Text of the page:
2.2. Delivery Functions Acted on by Nanosheets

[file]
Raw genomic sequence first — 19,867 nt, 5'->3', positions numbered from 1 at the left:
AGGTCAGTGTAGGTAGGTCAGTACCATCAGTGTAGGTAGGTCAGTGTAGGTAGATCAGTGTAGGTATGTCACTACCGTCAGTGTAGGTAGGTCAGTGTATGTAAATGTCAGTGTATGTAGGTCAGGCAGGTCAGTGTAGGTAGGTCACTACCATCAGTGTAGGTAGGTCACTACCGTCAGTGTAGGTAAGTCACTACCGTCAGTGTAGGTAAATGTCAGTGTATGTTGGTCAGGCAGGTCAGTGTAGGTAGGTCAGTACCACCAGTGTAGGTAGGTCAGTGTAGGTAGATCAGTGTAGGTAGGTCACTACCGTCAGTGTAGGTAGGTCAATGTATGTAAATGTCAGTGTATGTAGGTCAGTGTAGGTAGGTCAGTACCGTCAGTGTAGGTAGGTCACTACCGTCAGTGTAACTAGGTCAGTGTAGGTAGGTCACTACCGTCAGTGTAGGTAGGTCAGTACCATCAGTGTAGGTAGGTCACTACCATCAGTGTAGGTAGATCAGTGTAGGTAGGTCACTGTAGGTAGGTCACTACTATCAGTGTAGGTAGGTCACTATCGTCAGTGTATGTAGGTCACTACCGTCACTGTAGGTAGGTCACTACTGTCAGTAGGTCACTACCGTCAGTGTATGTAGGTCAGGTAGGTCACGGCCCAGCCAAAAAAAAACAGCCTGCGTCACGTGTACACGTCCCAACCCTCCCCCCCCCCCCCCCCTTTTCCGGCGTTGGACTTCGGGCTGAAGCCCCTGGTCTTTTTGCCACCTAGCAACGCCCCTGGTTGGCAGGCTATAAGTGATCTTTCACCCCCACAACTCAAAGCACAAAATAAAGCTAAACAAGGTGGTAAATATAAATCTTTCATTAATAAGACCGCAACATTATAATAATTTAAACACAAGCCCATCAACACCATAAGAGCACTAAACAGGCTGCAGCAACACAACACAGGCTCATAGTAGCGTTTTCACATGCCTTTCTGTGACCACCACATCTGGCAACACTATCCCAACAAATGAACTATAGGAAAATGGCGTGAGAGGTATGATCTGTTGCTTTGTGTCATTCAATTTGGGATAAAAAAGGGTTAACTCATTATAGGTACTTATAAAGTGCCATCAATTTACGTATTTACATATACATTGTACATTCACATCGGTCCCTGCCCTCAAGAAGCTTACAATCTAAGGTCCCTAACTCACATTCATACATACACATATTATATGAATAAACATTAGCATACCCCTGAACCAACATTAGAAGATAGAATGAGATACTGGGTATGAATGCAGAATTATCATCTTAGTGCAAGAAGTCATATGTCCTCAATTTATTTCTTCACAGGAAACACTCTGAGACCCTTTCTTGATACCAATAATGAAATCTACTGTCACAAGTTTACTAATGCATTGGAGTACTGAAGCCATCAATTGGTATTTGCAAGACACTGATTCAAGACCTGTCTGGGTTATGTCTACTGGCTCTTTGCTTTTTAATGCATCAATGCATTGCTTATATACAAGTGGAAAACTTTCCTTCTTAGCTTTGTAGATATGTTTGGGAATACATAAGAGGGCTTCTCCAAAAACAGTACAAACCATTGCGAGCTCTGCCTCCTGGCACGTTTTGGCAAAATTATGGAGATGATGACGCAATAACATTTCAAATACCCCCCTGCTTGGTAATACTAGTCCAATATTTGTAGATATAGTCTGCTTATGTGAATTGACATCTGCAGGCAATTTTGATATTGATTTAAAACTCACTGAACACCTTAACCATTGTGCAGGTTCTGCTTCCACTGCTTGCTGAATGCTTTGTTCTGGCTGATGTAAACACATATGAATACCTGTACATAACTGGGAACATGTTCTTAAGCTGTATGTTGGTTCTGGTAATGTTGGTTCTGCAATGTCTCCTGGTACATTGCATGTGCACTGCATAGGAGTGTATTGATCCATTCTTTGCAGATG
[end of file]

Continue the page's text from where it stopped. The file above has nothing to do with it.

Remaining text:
Various types of nanosheets provide flexible platforms for cell culturing, and the surface-modified nanosheets exhibit excellent drug- or DNA-binding properties. Therefore, nanosheets are naturally used as tools in the delivery of drugs, cell monolayers, and genes. Fujie et al. developed a micropatterned and biodegradable poly(lactic-co-glycolic acid) (PLGA) nanosheet for the delivery of engineered epithelial monolayers into the narrow subretinal space by a simple injection through a syringe needle [25]. Nanosheets with adhered retinal pigmented epithelial cells can withstand deformation in a syringe needle without heavily damaging the cells [25]. This method is impossible for conventional delivery methods, which have used collagen, poly(ethylene terephthalate) (PET), or poly(methyl methacrylate) (PMMA) with sizes of several micrometers to several millimeters as delivery substrates [47,48,49]. Various structures developed from nanosheets were applied as drug carriers. For example, chitosan-glutathione-valine-valine layered double hydroxides (LDHs) were used to deliver drug to human corneal epithelial primary cells and retinal pigment epithelial cells, and nanosheets with drug (pirenoxine sodium) were uptaken through a cell membrane transporter, peptide transporter-1 (Figure 3) [50]. GO nanosheets were modified by natural peptide protamine sulfate and sodium alginate, and self-assembly of the nanosheets was developed as a drug delivery system. The system possessed properties such as a pH-sensitive release of anticancer drugs and suppression of protein adhesion. Further, the modified GO nanosheets could be uptaken by MCF-7 cells (breast cancer cells) [51]. Delaminated Mg-Al-lactate layered double hydroxide nanosheets were used as vectors to deliver salmon DNA to 293T cells, which was facilitated by the sheets’ high DNA adsorption capacity and ability to be uptaken by cells [10]. Black phosphorus (BP) nanosheets were modified with polyethylene glycol amine to improve the loading capacity of theranostic agents such as doxorubicin (DOX) for chemotherapy and cyanine7 (Cy7) for in vivo near-infrared (NIR) imaging [52]. Greek Testudo-like structures were developed from two-dimensional MoS2 nanosheets with DNA oligonucleotides, and the structures responded to heightened ATP metabolism in cancer cells and to released drugs [53].